I often hear from young people who have gone on interviews who like the people they've met but are disappointed in the station's equipment. "They're still editing tape to tape," or "the set didn't have any flat screens," or "the newsroom had old computers."
Seriously? Like this stuff makes a bit of difference in your career?
The young generation is obsessed with technology. You want the newest, the fastest, the model with the most features.
But give me a great photog, and I'll beat you every time. You could have state of the art editing and a high def camera. Give me an old 3/4 deck, a 1984 BVU 800 editing system and a terrific shooter, and I'll still win.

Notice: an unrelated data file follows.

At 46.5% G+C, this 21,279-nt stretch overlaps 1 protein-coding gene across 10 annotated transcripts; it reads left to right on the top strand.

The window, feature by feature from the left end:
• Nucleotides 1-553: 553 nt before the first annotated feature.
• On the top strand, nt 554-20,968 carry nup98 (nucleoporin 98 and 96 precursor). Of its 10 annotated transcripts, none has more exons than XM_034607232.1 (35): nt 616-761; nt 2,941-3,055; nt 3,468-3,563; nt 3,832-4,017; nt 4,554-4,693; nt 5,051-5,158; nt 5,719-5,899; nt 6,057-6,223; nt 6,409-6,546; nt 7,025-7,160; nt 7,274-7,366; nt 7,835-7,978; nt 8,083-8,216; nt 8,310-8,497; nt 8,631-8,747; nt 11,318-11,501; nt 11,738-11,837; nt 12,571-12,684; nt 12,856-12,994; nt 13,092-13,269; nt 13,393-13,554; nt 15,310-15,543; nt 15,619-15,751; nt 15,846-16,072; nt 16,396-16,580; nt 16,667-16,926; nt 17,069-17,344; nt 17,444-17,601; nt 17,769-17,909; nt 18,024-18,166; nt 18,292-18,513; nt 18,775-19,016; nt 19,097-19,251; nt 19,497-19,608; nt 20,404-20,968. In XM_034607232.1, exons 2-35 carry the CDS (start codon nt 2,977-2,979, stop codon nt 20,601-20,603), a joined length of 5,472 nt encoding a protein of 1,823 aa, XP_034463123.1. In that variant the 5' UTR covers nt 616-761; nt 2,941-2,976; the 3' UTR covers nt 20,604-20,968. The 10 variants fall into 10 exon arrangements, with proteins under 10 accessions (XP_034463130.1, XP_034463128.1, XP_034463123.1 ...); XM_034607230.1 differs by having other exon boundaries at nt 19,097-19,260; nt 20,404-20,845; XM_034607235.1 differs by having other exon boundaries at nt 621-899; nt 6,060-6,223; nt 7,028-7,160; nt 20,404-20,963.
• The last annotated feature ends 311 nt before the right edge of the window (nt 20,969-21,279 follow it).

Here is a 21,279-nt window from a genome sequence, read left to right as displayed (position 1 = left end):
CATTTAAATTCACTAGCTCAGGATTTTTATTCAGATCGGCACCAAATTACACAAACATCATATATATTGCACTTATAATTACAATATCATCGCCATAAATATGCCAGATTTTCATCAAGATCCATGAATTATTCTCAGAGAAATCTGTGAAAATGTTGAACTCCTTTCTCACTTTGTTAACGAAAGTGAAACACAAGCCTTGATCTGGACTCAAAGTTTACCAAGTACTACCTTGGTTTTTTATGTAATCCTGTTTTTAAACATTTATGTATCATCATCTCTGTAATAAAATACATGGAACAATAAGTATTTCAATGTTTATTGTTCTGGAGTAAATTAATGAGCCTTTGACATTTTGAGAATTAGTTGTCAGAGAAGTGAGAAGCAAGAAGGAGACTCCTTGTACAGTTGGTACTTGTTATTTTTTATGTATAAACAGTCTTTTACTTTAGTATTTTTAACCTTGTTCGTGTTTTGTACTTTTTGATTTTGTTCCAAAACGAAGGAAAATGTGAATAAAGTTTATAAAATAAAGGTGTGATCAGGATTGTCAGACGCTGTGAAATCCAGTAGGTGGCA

Because producing great television isn't about equipment. It's about people.
I worked in one station that was just about falling apart. But the photogs were world class, and so was the rest of the staff. I spent time in another station with the best of everything, yet all the photogs but one were lazy and the staff was phoning it in.
I don't have a single story on tape from the second station.
Viewers at home don't care if you're shooting on a new camera or editing non-linear. News Directors watching resume tapes couldn't care less what gear you have, or if you're anchoring with a plasma screen over your shoulder.
When looking for a job, the main thing to consider is the quality of the people with whom you'll be working.
You've probably noticed that technology becomes obsolete very quickly. Quality people don't wear out. Today's camera may be tomorrow's trash, but a great staff will still be great next year.